Currently, Merck has a drug in development to counteract niacin-associated flushing, laropiprant (MK-0524), a prostaglandin D2 receptor-1 (DP1) antagonist. Compared with niacin alone, this agent has been shown to significantly reduce flushing when coadministered with niacin. There are currently 2 ongoing trials of an investigational fixed-dose combination (formerly known as MK-0524A) that combines ER niacin with laropiprant.

The first study, Treatment of HDL to Reduce the Incidence of Vascular Events (HPS2-THRIVE), is a phase 3 clinical trial to determine whether the combination of ER niacin/laropiprant can further reduce the risk of heart attacks, strokes, and revascularization procedures in up to 20,000 patients already being treated to lower their low-density lipoprotein (LDL) cholesterol levels. The second study, An Assessment of Coronary Health Using an Intima-Media Thickness Endpoint for Vascular Effects (ACHIEVE), will assess the effect of ER niacin/laropiprant on the change in CIMT in patients with heterozygous familial hypercholesterolemia.

Niacin as Treatment for the Metabolic Syndrome

Niacin has been proposed as a viable alternative to statin treatment in patients with the metabolic syndrome, but this has not been studied extensively.[3,4] Martin Thoenes, MD (Technical University, Dresden, Germany) and coinvestigators at Emory University School of Medicine (Atlanta, Georgia) presented the results of a study that demonstrated the beneficial effects of ER niacin on CIMT and endothelial function in patients with metabolic syndrome.[5] The metabolic syndrome is characterized by raised triglycerides and low serum HDL cholesterol and impaired endothelial function in a proinflammatory vascular environment, which is a hallmark of progression of the syndrome. The results of this study also suggested that niacin has anti-inflammatory effects and confirmed previous studies as to the effects of niacin on HDL cholesterol, triglycerides, and adiponectin. Finally, there was no significant increase in fasting glucose levels with niacin, a potential concern raised by previous investigators.

Dr. Thoenes and his colleagues recruited 50 subjects aged ≥ 18 years who had the metabolic syndrome according to the National Cholesterol Education Program (NCEP)/Adult Treatment Panel III (ATP III) criteria[6,7] and were unable or unwilling to take a statin. The subjects were randomized in a double-blind manner and in a 1:2 ratio to either placebo or 1 g daily of ER niacin (Slow-niacin, Upsher-Smith Laboratories, Minneapolis, Minnesota) for 52 weeks. The ER niacin dose was selected on the basis of previous studies. Five subjects withdrew from the study, 3 in the niacin group due to flushing and 2 in the placebo group due to nausea. Measurements were obtained at baseline and 52 weeks. Pill counts were obtained to determine compliance with the protocol.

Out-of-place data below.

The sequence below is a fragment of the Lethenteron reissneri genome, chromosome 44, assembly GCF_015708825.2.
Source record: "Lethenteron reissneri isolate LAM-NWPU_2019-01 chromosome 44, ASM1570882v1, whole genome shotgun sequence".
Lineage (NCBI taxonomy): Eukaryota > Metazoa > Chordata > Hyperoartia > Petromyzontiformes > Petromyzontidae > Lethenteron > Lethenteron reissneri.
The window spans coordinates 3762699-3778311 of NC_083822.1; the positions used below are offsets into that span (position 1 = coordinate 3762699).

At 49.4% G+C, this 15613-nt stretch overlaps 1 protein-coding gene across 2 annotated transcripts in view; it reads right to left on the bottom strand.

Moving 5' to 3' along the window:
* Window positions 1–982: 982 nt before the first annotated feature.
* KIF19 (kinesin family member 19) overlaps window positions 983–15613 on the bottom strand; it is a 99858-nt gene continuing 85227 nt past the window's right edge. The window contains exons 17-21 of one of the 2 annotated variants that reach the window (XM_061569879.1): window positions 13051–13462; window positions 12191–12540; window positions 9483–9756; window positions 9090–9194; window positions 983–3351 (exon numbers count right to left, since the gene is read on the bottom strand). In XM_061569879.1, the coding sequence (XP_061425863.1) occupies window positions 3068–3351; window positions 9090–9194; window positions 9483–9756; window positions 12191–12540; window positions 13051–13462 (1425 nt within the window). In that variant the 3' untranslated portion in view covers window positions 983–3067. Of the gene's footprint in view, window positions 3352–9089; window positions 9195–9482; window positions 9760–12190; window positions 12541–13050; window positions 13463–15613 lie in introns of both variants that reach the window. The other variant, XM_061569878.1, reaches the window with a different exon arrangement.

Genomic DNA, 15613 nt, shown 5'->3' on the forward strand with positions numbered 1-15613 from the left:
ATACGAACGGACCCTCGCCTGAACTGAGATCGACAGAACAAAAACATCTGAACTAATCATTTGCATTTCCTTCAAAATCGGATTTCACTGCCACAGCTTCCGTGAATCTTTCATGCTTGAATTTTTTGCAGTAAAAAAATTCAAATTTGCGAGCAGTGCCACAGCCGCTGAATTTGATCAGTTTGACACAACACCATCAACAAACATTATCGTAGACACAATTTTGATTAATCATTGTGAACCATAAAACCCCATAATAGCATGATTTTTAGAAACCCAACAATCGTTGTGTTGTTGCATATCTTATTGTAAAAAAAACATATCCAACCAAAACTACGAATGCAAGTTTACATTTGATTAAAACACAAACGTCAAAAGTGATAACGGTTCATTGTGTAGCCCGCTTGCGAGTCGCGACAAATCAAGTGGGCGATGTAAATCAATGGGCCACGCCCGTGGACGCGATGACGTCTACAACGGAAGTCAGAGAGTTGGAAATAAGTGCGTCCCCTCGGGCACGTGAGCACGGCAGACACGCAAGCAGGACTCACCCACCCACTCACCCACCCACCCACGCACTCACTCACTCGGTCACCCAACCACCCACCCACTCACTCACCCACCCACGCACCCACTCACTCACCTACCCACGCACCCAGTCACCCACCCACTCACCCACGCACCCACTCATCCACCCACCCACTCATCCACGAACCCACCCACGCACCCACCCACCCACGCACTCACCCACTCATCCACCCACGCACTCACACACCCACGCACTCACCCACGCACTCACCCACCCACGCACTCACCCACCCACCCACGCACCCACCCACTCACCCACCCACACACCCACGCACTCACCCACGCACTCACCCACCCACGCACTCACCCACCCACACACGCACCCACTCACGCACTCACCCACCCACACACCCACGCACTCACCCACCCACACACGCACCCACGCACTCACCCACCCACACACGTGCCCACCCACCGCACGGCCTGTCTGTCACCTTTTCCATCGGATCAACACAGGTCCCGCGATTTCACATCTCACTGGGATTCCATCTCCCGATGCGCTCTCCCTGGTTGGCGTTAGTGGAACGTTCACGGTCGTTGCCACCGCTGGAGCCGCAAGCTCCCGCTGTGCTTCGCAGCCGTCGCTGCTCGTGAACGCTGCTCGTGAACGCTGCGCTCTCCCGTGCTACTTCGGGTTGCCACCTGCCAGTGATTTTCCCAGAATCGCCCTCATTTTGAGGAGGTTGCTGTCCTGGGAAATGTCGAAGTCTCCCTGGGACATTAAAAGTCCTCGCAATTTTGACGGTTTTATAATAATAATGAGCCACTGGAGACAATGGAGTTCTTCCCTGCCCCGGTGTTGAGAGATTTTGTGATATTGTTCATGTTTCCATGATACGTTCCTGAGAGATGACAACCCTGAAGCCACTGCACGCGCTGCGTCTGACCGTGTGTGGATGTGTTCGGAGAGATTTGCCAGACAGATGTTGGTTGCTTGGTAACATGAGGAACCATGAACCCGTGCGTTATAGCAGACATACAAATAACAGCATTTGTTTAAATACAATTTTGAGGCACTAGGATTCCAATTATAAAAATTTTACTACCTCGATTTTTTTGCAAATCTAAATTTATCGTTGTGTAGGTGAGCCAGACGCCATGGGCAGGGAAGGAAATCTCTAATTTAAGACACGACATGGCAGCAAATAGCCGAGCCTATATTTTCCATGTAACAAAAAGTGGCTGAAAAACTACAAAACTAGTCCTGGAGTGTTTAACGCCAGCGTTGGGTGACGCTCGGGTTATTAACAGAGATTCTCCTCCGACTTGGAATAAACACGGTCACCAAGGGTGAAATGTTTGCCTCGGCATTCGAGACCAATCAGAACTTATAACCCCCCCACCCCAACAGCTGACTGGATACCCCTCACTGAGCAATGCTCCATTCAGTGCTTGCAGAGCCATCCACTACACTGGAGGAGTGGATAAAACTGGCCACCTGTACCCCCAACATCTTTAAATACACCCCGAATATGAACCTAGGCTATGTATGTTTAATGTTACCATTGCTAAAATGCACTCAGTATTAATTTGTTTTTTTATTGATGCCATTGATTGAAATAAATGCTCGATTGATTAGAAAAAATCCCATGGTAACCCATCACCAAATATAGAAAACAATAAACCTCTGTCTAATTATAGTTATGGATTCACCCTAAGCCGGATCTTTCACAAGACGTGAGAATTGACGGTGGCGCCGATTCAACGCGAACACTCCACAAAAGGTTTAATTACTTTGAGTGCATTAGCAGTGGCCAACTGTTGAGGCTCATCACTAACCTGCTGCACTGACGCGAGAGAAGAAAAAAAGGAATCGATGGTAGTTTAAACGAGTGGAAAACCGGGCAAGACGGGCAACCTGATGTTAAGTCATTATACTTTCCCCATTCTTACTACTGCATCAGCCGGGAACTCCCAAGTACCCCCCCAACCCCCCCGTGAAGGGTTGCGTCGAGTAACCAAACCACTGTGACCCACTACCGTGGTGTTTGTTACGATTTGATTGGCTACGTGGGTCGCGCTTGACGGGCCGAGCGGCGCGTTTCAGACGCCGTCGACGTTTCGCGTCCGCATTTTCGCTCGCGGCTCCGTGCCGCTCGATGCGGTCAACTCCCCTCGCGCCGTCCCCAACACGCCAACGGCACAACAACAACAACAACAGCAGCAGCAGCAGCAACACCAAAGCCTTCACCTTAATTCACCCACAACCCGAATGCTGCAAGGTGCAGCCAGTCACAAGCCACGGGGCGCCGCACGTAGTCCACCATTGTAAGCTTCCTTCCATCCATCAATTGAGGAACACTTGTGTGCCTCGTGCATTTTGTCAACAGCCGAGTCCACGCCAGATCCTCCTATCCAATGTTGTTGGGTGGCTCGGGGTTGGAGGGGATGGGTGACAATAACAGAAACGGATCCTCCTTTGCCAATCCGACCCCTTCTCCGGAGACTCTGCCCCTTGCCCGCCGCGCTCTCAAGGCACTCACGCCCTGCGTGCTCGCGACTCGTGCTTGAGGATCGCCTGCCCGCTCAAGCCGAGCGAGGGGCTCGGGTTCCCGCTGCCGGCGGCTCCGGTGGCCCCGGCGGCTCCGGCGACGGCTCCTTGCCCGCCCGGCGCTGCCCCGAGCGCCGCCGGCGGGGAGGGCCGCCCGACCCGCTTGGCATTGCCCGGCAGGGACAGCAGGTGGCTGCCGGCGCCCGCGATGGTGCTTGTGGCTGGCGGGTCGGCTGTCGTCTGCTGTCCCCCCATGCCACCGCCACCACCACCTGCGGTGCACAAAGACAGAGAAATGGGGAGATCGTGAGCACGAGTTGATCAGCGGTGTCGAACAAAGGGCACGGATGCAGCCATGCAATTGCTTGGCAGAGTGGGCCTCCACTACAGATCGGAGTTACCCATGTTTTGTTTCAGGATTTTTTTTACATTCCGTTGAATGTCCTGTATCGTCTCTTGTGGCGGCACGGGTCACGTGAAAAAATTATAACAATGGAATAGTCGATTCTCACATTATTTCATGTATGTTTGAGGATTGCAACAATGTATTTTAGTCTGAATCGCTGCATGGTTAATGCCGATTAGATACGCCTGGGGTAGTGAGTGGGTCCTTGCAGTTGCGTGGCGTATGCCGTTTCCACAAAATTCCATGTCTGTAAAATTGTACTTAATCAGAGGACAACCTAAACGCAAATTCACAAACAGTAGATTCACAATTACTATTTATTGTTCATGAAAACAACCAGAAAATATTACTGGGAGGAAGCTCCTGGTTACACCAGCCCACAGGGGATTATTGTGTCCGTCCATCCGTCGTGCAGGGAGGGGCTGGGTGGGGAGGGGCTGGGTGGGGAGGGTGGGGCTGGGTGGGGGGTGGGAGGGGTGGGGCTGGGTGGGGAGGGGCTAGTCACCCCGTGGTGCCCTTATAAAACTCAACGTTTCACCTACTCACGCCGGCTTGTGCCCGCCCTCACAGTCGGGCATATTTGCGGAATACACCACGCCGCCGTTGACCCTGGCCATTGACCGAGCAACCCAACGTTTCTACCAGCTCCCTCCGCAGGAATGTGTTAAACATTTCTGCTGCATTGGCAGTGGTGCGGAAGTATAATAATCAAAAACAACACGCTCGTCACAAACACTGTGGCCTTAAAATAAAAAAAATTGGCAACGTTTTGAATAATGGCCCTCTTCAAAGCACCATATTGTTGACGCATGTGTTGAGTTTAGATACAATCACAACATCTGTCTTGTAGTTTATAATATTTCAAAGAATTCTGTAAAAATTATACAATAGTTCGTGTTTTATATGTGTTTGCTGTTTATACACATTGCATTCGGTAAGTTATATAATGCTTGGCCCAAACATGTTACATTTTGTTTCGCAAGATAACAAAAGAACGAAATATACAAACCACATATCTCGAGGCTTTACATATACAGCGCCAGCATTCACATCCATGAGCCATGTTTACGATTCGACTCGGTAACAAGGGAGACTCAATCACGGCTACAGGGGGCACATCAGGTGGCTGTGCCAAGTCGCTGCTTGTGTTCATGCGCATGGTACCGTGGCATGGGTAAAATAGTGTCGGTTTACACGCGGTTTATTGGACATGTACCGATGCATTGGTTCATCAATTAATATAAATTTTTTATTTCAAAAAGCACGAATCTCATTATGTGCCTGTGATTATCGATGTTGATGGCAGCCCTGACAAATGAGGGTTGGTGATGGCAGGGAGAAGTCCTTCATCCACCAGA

At 52 weeks, compared with placebo, treatment with ER niacin was associated with a significant 17% decrease in LDL cholesterol and a significant 24% increase in HDL cholesterol ( ). Triglycerides were also significantly decreased with ER niacin vs placebo. There was no significant effect of ER niacin on adiponectin, an adipokine negatively associated with risk of atherosclerosis. Dr. Thoenes noted that, contrary to reports that have suggested niacin may increase insulin resistance, fasting glucose did not change significantly over 52 weeks with either placebo or niacin treatment in this study.

  Effects on Lipids and Blood Glucose Between Baseline and 52 Weeks

Serum Factor (mg/dL) Agent Baseline 52 Weeks P Value
LDL cholesterol Placebo 128.75 ± 7.8 127.8 ± 7.2 .647
Niacin 125.7 ± 11.3 108.0 ± 15.4 < .001
HDL cholesterol Placebo 39.5 ± 4.7 38.5 ± 3.3 .452
Niacin 39.0 ± 5.7 48.5 ± 6.6 < .001
Triglycerides Placebo 177.6 ± 29.2 178.9 ± 32.4 .908
Niacin 183.2 ± 32.8 141.0 ± 27.8 < .001
Blood glucose Placebo 102.2 ± 13.0 105.6 ± 13.5 .457
Niacin 106.0 ± 12.4 104.0 ± 8.1 .447

HDL = high-density lipoprotein; LDL = low-density lipoprotein

In the ER niacin group, there was a reduction in high-sensitivity C-reactive protein (hsCRP), compared with no change in the placebo group ( ). Flow-mediated dilation (FMD) increased significantly from 4.58 ± 0.57% to 5.47 ± 0.79% with niacin. CIMT, the primary end point of the study, was increased in the placebo group, whereas it decreased in the ER niacin group (from 0.700 mm ± 0.018 to 0.695 ± 0.16 mm).

  Changes in hsCRP, CIMT, and FMD Over 52 Weeks

  Placebo Niacin P Value
Niacin vs placebo
CRP (mg/dL) 0.035 -0.361 < .001
CIMT (mm) 0.009 -0.005 < .001
FMD (%) 0.171 0.888 .007

hsCRP = high-sensitivity C-reactive protein; CIMT = carotid intima medial thickness; FMD = flow mediated dilation

Copresenter Bobby V. Khan, MD, PhD (Emory University School of Medicine) concluded that treatment with ER niacin appears to have a sustained effect in reducing the progression of atherosclerosis, as measured by CIMT, and there is also a concomitant improvement in endothelial function with improvements in FMD. In a word, "Niacin really hits on metabolic syndrome."

Niacin/Simvastatin Combination More Effective Than High-Dose Simvastatin

Preliminary data from the first trial to examine the long-term effects of a niacin plus simvastatin combination vs high-dose simvastatin on lipids, apolipoproteins, lipoprotein particles, and inflammatory markers in patients with carotid atherosclerosis were presented by Subha L. Airan-Javia, MD (University of Pennsylvania, Philadelphia).[8] The combination of ER niacin with simvastatin has been investigated in a number of clinical studies, and a large clinical trial is underway to investigate its effects on cardiovascular events.[9-11]